* * * * *Hello everyone, and Pat, thanks so much for having me back on The Plain! I’m so pleased to introduce Deceptive Hearts, the first book in my new Wild Geese Series, which has just been released from Highland Press.
The Wild Geese Series revolves around five life-long friends who met on a coffin ship bound for America from famished Ireland. They grew up together on the mean streets of New York City, and when the American Civil War began, they joined up with Thomas Francis Meagher to fight with the Irish Brigade. But now the war is over they’re ready to re-start their lives – and find new love.
A Few Words About The Original Wild Geese
The term "Wild Geese" refers to the young men of Ireland forced to leave their beloved homeland for service in the armies of Europe and America. They are all the Irish men and women who have left Ireland for the freedom they could not achieve at home.
The first flight of the Wild Geese took place after the Battle of the Boyne in 1690. The Irish, under the command of Patrick Sarsfield, supported King James II, the Catholic King of England, in his fight against William of Orange. Upon losing their stronghold at Limerick in 1691, the Irish forces surrendered. According to the rules of warfare of the time, the victorious William gave Sarsfield a choice: return to his lands in Ulster and swear allegiance to Parliament and the new king, or take his army and leave Ireland forever. Sarsfield departed Ireland with 10,000 soldiers for service in France, and thus, the first flight of the Wild Geese had begun.
A second flight of the Wild Geese, as Shane and his friends see it, took place in the mid-19th Century, when An Gorta Mor (the Great Hunger) and the tyranny of the landlords drove the starving masses away from their beloved emerald shores, scattering the Irish to the four winds.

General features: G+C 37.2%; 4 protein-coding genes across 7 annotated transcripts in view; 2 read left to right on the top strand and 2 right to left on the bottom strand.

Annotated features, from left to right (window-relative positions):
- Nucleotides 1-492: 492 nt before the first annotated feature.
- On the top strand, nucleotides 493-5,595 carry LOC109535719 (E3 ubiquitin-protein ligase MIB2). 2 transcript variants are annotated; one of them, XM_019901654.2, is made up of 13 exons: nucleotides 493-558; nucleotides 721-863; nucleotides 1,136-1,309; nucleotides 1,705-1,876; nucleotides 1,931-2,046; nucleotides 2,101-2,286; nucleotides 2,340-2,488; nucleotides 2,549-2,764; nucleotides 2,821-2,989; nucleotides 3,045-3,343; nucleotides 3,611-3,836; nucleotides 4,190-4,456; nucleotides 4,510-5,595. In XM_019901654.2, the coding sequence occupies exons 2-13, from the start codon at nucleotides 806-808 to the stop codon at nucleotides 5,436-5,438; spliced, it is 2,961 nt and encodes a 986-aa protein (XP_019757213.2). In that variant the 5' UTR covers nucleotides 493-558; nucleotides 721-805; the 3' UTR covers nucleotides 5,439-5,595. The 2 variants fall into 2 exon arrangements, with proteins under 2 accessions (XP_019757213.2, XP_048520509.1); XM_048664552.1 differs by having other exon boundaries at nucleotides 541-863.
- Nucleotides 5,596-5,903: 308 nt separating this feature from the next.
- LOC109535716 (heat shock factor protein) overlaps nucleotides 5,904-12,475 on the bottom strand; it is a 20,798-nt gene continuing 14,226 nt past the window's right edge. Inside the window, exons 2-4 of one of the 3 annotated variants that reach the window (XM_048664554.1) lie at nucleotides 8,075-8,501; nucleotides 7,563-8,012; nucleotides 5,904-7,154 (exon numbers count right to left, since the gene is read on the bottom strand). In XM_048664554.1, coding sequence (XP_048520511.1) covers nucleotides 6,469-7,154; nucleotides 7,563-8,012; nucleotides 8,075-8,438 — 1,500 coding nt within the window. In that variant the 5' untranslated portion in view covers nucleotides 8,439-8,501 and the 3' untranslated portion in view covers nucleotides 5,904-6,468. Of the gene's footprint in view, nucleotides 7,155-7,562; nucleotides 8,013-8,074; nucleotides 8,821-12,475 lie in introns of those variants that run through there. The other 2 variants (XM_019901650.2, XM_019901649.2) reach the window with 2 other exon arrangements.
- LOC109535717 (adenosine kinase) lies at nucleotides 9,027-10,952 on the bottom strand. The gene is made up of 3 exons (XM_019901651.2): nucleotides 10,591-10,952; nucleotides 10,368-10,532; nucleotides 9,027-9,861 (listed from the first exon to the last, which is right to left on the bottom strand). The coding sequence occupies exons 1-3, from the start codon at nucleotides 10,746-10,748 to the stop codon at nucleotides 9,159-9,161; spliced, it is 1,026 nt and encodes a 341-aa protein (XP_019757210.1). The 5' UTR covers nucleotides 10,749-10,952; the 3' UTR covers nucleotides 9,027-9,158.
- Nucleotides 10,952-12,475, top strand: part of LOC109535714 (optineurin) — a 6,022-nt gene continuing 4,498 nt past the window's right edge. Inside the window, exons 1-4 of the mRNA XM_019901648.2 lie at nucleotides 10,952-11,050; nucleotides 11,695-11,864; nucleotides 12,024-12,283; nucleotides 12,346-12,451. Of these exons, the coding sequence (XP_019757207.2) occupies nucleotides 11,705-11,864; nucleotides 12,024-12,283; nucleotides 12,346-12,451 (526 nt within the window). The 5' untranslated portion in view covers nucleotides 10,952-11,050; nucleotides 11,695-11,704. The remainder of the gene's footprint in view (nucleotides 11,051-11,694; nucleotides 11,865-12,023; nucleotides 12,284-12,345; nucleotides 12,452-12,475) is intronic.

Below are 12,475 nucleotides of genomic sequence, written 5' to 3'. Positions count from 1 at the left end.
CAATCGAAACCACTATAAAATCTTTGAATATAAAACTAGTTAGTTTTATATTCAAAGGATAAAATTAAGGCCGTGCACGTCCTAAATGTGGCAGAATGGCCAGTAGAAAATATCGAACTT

The Wild Geese Series is dedicated to those brave adventurers who sought a better life in the New World.
The Irish Brigade
An infantry brigade, the Irish Brigade was mostly made up of Irish Americans, who served in the army during the American Civil War. The Irish Brigade was well-known for its famous war cry, "Faugh a ballagh", meaning "clear the way". Only the 1st Vermont Brigade and the Iron Brigade suffered more combat deaths than the Irish Brigade during the American Civil War, according to Fox's Regimental Losses.
My Wild Geese heroes fought with the 69th New York Volunteers, the Fighting 69th, which was largely made up of the pre-war 69th New York Militia. The unit gained notoriety prior to the Civil War, when Colonel Michael Corcoran refused an order to parade the regiment for the Prince of Wales during his visit to New York City.
Under General Thomas Francis Meagher, the Irish Brigade fought bravely and won honor in many campaigns, including Bull Run, Malvern Hill, Antietam, Fredericksburg, and Gettysburg.
The brigade suffered its most severe casualties in the battle of Fredericksburg, losing almost 1400 men. The brigade assaulted the sunken road in front of Marye's Heights, where another predominantly Irish regiment, under the command of Brigadier General Thomas Reade Rootes Cobb, defended the road. Knowing that Cobb's men manned the wall, and that both Cobb's and Meagher's units contained members of the Irish Republican Brotherhood, an organization dedicated to gaining military experience in the United States and using it to free Ireland from Britain after the Civil War, General Robert E. Lee ordered reserves sent to the position.
He needn’t have worried. Before the reinforcements had time to settle into place, Cobb's men had devastated the Irish Brigade. It’s said that Lee allegedly referred to Meagher's regiment as the "Fighting 69th" at Fredericksburg.
My heroes fought for the Union, but many Irish fought for the Confederacy. Stories abound about Irishmen from a single village facing each other in battle.
And although The Wild Geese Series features heroes who fought with the Irish Brigade, they’re not my first I.B. veterans. Cavan Callaghan, hero of Coming Home, Book II of my Claddagh Series, was a hero at Antietam. He returned home to find he’d lost everything – his home, his family and the girl he loved. Leave a comment and you could win a signed copy of Coming Home, where you can read about Cavan’s search for the family he never knew.
About Deceptive Hearts
Deceptive Hearts is Shane MacDermott’s story. A former boxing champion and a hero at Bull Run, he returns to New York City to take up his old life as a member of the Metropolitan Police Force. When he meets Lydia Daniels, a beautiful, wealthy and mysterious society lady, he begins to suspect she’s running a high-class brothel from her elegant Gramercy Park home.
…Like the Wild Geese of Old Ireland, five boys grew to manhood despite hunger, war, and the mean streets of New York…
He survived war, and returned to devastation
A hero of the Irish Brigade, Shane MacDermott returned home to New York to find his family decimated and his world shattered.
She risks her life to save the people she loves